This fall I decided to try an experiment in connecting art to The Great Lessons, in particular, The Story of the Universe. I’ve observed this lesson twice. Last year I observed Kathy deliver the lesson to Upper Elementary, and this year I joined the Lower Elementary class to observe the third years assist Justine in her lesson. Both times I sat in the back of a darkened room, listened to the teacher’s calming voice, and let my imagination illustrate the story.
“A long time ago there was nothing. Nothing. No stars, no mountains, no Earth. Nothing. There was only a great space which had no beginning and no end. There was darkness and cold, and there seemed nothing more. We think that the night is dark, but our night is like daylight compared to the darkness then. When we think of ice, we think of cold, but ice is positively hot compared to the coldness then.”
It was easy for me to let my mind develop images of a developing universe. Out of the darkness Justine described, I saw light emerge, colors burst, and shapes form. I began to wonder if it was easy because I’m a visual person. Or was it easy because I’ve seen a lifetime of space imagery from books, television, and the internet? Was it as easy or difficult for the children to imagine? How can we use art to visually communicate the abstractions we just heard?
In the following art classes with Lower and Upper Elementary I asked the students “Was it easy or hard to imagine what was happening in the story you heard about the formation of the universe? What did you see in your mind as the teacher was speaking?” The answers varied. For some it was easy and some it was difficult. The younger children had a hard time articulating what they were visualizing.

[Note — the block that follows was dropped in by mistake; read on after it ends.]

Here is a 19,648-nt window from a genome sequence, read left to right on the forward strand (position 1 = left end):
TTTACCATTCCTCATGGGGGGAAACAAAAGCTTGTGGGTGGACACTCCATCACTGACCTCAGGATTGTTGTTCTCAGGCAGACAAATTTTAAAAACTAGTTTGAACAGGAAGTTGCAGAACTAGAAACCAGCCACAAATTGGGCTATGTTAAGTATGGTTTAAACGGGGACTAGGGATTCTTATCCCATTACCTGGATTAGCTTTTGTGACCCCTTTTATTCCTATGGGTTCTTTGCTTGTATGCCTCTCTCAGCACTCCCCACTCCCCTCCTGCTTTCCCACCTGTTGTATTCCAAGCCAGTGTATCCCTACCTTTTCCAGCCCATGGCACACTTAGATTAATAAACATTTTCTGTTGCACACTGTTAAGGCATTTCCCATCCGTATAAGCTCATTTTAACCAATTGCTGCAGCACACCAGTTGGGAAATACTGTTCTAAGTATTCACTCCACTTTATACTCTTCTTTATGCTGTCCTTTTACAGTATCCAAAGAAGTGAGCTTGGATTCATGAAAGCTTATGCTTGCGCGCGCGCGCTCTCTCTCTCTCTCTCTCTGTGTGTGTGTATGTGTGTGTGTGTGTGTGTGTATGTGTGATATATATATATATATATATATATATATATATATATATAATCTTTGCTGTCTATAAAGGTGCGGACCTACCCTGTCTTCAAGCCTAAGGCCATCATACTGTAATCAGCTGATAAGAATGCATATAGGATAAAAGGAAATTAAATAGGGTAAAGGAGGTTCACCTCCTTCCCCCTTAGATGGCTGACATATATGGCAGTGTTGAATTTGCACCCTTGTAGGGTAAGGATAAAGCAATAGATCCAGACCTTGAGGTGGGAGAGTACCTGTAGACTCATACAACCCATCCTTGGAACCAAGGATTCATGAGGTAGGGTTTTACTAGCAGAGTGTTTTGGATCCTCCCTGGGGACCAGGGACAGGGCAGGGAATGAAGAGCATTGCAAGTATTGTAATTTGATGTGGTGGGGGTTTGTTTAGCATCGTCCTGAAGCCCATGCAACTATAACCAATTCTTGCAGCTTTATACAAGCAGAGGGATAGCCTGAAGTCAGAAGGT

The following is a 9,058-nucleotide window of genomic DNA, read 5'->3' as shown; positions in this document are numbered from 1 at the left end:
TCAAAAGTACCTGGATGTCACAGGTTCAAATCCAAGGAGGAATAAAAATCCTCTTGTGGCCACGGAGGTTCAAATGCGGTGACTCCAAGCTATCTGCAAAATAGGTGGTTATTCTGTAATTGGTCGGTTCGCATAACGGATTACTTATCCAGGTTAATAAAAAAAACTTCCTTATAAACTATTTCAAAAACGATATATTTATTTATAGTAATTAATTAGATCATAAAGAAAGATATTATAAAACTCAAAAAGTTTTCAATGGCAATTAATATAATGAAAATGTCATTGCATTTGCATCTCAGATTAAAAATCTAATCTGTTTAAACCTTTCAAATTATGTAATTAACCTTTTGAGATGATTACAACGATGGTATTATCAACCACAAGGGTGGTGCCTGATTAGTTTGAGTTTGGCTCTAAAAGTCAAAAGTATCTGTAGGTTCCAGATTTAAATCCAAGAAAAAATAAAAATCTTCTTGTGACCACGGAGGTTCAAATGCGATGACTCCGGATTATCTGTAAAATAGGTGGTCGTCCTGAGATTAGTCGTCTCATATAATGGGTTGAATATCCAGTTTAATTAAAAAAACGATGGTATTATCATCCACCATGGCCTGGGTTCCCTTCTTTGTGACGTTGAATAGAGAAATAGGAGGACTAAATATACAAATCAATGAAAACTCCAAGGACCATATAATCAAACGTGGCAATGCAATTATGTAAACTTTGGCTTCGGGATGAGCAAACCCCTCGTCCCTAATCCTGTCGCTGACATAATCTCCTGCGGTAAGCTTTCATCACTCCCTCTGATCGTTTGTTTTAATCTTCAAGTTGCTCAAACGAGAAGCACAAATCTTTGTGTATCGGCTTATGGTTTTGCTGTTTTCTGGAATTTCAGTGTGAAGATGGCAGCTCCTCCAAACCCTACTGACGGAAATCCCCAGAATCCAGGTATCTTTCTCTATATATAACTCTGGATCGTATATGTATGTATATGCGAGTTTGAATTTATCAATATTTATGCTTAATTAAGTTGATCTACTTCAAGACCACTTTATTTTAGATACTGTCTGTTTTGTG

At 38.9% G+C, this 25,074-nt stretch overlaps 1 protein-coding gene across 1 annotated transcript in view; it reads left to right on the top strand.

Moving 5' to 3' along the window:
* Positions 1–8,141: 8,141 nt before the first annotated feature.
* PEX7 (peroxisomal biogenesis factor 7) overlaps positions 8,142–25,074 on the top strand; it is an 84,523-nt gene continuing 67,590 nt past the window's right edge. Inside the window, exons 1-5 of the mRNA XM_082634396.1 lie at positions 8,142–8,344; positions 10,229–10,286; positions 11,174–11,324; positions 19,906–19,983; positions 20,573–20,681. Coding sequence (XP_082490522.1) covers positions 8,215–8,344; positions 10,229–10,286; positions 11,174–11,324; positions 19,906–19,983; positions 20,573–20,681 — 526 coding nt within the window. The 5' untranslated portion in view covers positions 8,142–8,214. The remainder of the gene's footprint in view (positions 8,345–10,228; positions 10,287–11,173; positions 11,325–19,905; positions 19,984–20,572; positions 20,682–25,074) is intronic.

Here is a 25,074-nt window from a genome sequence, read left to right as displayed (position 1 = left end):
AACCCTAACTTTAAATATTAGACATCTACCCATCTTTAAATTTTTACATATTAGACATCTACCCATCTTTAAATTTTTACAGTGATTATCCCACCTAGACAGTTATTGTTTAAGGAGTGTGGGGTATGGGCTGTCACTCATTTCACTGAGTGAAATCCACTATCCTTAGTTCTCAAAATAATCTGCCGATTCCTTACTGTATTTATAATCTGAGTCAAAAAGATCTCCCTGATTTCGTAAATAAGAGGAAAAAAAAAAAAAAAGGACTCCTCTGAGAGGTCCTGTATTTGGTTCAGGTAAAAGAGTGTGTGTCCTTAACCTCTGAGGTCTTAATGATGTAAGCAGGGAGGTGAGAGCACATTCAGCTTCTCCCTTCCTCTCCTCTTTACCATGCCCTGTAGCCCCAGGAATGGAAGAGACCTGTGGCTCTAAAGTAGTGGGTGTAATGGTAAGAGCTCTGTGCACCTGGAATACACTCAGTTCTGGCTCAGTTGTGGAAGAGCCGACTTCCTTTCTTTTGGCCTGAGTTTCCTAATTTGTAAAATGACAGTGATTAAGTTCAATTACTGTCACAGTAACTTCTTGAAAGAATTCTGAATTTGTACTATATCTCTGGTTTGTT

“I saw a big swirl and stars and glitter!”
“I saw smoke and a volcano coming out of the ground.”
“I saw black. You know, like my eyelids.”
“I saw the solar system and all the planets moving around so fast.”
“I knew what she was talking about, but I couldn’t see anything.”
“I’m not really sure.”
“I saw a blast of color.”
“I remember it was very dark and so cold that it was hot.”
In both classes we discussed that the beauty of visualizing this story is there is no right answer. None of us were there. So anything we imagine, any illustration we make is valid. What a perfect opportunity to create art without risk.
The students and I have been referring to the demonstration that followed as “The Milk Experiment.” I explained that I was going to share what I believed the formation of the universe could have looked like as I imagine it. It wasn’t meant to be accurate or to discredit their visions, but if someone was having a hard time visualizing, maybe this could help. It could also serve as inspiration for making their own images of the universe.
We put a pie plate full of whole milk under a black light. Using it as a canvas and a straw as a brush we dripped watered down neon paint onto the surface. Students then manipulated the paint on the surface of the milk, swirling neon blobs and splotches together. When they were ready, they placed a drop of dish soap on the surface of the milk and watched the interaction between degreaser, fat, and surface tension create a reaction of cosmic illustration.
The elementary classrooms have been working on art that is inspired by their experiences with The Story of the Universe and “The Milk Experiment.” I look forward to sharing their creations with you in future posts. You can currently view Lower Elementary’s universe paintings on the walls here at Quest!
The Providence Comics Consortium teaches comics and cartooning at Community Libraries all over Providence and they publish work by kid’s and comic artists of all stripes!
The Toddlers through Middle School learned about Día de los Muertos with food, friends and fun!